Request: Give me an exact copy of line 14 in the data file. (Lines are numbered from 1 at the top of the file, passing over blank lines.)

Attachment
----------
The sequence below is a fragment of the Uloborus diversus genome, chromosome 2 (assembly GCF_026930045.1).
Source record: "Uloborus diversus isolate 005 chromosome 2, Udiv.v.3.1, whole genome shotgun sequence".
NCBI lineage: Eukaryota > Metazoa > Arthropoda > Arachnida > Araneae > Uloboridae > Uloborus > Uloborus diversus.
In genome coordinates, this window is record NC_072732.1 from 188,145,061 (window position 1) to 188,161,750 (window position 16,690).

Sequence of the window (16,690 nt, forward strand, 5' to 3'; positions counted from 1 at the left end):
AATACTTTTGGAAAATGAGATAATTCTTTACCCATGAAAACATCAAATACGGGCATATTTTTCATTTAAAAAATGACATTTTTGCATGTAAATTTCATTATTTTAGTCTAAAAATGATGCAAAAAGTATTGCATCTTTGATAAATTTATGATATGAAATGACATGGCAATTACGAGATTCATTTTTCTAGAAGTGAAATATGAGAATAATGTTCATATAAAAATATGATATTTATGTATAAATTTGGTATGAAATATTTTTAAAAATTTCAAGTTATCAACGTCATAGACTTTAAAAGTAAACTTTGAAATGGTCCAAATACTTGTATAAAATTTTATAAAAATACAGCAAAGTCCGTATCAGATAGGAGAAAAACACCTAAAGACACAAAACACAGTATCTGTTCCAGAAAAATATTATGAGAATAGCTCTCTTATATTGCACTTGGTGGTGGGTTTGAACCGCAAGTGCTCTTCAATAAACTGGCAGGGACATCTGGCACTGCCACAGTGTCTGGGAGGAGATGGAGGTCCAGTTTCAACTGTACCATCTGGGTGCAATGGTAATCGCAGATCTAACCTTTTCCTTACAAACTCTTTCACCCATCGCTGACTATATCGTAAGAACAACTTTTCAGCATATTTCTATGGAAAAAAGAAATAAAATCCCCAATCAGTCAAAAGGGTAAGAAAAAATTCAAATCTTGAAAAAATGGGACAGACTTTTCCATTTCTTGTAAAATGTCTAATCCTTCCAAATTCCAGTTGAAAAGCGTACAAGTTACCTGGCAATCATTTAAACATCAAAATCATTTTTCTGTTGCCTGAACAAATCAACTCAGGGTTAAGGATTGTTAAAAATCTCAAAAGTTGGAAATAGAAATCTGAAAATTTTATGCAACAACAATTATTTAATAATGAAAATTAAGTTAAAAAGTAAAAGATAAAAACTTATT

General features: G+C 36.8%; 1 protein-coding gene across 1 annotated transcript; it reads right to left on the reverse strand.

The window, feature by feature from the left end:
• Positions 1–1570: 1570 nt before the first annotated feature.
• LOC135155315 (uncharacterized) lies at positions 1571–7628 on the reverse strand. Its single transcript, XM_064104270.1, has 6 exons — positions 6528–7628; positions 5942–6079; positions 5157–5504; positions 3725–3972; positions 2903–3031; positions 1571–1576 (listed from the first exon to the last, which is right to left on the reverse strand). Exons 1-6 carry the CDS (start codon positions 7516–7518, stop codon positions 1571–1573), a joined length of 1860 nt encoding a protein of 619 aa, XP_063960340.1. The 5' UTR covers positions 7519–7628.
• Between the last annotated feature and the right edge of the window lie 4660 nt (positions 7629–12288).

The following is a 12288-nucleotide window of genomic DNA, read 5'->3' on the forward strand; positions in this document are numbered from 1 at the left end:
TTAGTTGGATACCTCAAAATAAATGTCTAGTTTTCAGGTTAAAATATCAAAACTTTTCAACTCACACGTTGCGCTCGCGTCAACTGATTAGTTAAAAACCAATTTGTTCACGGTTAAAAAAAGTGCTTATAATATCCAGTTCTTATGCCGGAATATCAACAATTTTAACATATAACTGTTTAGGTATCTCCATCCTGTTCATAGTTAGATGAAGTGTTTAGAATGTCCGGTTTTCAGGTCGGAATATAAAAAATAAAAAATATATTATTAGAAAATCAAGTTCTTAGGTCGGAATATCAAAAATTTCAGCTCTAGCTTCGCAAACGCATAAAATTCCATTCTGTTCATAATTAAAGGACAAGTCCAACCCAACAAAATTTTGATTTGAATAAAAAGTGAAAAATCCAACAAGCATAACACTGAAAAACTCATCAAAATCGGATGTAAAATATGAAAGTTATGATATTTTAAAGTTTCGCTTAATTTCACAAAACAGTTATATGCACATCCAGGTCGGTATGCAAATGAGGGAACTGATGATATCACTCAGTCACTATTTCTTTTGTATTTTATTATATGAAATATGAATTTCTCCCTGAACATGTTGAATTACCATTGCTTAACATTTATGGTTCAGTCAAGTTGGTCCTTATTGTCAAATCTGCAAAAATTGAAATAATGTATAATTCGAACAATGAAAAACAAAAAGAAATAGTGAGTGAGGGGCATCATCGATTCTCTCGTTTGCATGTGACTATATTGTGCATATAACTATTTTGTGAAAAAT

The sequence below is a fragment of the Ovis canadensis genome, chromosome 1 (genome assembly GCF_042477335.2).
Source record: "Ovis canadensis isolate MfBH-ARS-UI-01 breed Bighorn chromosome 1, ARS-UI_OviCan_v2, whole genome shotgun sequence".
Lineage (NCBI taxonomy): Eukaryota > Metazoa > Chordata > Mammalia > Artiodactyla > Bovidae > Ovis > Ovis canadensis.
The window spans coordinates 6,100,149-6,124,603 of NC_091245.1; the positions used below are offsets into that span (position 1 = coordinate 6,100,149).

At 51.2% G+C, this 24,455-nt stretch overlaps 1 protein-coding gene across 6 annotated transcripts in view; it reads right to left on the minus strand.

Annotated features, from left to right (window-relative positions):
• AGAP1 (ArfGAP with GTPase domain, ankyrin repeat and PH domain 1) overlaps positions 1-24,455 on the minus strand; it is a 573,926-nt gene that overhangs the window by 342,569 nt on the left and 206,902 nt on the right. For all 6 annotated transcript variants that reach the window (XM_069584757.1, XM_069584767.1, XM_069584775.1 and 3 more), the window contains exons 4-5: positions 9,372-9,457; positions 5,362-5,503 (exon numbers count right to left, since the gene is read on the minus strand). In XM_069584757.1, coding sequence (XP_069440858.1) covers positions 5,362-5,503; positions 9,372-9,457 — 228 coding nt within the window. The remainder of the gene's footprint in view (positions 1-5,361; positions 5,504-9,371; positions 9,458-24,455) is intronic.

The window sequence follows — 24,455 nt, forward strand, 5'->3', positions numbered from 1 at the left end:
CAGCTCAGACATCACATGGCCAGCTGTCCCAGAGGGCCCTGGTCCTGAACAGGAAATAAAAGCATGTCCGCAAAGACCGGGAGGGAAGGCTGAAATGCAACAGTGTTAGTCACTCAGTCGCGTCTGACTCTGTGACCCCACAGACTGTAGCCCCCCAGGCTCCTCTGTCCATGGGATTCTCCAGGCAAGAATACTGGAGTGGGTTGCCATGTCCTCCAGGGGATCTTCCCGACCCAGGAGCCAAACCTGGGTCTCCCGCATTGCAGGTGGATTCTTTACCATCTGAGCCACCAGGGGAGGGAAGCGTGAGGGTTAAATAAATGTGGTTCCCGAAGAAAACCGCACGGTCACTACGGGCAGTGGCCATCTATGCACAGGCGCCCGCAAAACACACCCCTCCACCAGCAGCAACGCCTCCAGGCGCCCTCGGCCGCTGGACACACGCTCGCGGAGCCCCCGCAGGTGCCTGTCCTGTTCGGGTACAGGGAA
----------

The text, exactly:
The sequence below is a fragment of the Ovis canadensis genome, chromosome 1 (genome assembly GCF_042477335.2).